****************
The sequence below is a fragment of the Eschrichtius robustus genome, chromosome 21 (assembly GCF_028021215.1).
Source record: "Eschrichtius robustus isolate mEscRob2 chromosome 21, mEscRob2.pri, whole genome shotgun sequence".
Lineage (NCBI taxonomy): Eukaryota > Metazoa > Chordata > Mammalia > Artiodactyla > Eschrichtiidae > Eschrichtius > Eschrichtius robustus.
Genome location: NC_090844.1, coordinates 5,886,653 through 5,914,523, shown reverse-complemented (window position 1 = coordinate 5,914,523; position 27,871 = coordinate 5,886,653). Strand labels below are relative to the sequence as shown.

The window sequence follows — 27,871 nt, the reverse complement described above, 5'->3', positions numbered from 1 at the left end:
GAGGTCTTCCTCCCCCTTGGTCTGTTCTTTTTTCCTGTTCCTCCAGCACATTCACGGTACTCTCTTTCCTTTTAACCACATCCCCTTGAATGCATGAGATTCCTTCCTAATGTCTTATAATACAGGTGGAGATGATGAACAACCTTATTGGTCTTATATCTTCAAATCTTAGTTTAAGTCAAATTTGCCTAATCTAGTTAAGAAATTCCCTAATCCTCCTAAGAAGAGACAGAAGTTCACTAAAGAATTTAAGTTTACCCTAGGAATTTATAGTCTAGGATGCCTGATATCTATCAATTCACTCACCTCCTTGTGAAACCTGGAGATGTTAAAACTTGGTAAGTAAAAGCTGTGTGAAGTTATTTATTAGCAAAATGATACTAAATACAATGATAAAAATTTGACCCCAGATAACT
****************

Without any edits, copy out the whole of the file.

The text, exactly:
The sequence below is a fragment of the Eschrichtius robustus genome, chromosome 21 (assembly GCF_028021215.1).
Source record: "Eschrichtius robustus isolate mEscRob2 chromosome 21, mEscRob2.pri, whole genome shotgun sequence".
Lineage (NCBI taxonomy): Eukaryota > Metazoa > Chordata > Mammalia > Artiodactyla > Eschrichtiidae > Eschrichtius > Eschrichtius robustus.
Genome location: NC_090844.1, coordinates 5,886,653 through 5,914,523, shown reverse-complemented (window position 1 = coordinate 5,914,523; position 27,871 = coordinate 5,886,653). Strand labels below are relative to the sequence as shown.

The window sequence follows — 27,871 nt, the reverse complement described above, 5'->3', positions numbered from 1 at the left end:
GAGGTCTTCCTCCCCCTTGGTCTGTTCTTTTTTCCTGTTCCTCCAGCACATTCACGGTACTCTCTTTCCTTTTAACCACATCCCCTTGAATGCATGAGATTCCTTCCTAATGTCTTATAATACAGGTGGAGATGATGAACAACCTTATTGGTCTTATATCTTCAAATCTTAGTTTAAGTCAAATTTGCCTAATCTAGTTAAGAAATTCCCTAATCCTCCTAAGAAGAGACAGAAGTTCACTAAAGAATTTAAGTTTACCCTAGGAATTTATAGTCTAGGATGCCTGATATCTATCAATTCACTCACCTCCTTGTGAAACCTGGAGATGTTAAAACTTGGTAAGTAAAAGCTGTGTGAAGTTATTTATTAGCAAAATGATACTAAATACAATGATAAAAATTTGACCCCAGATAACT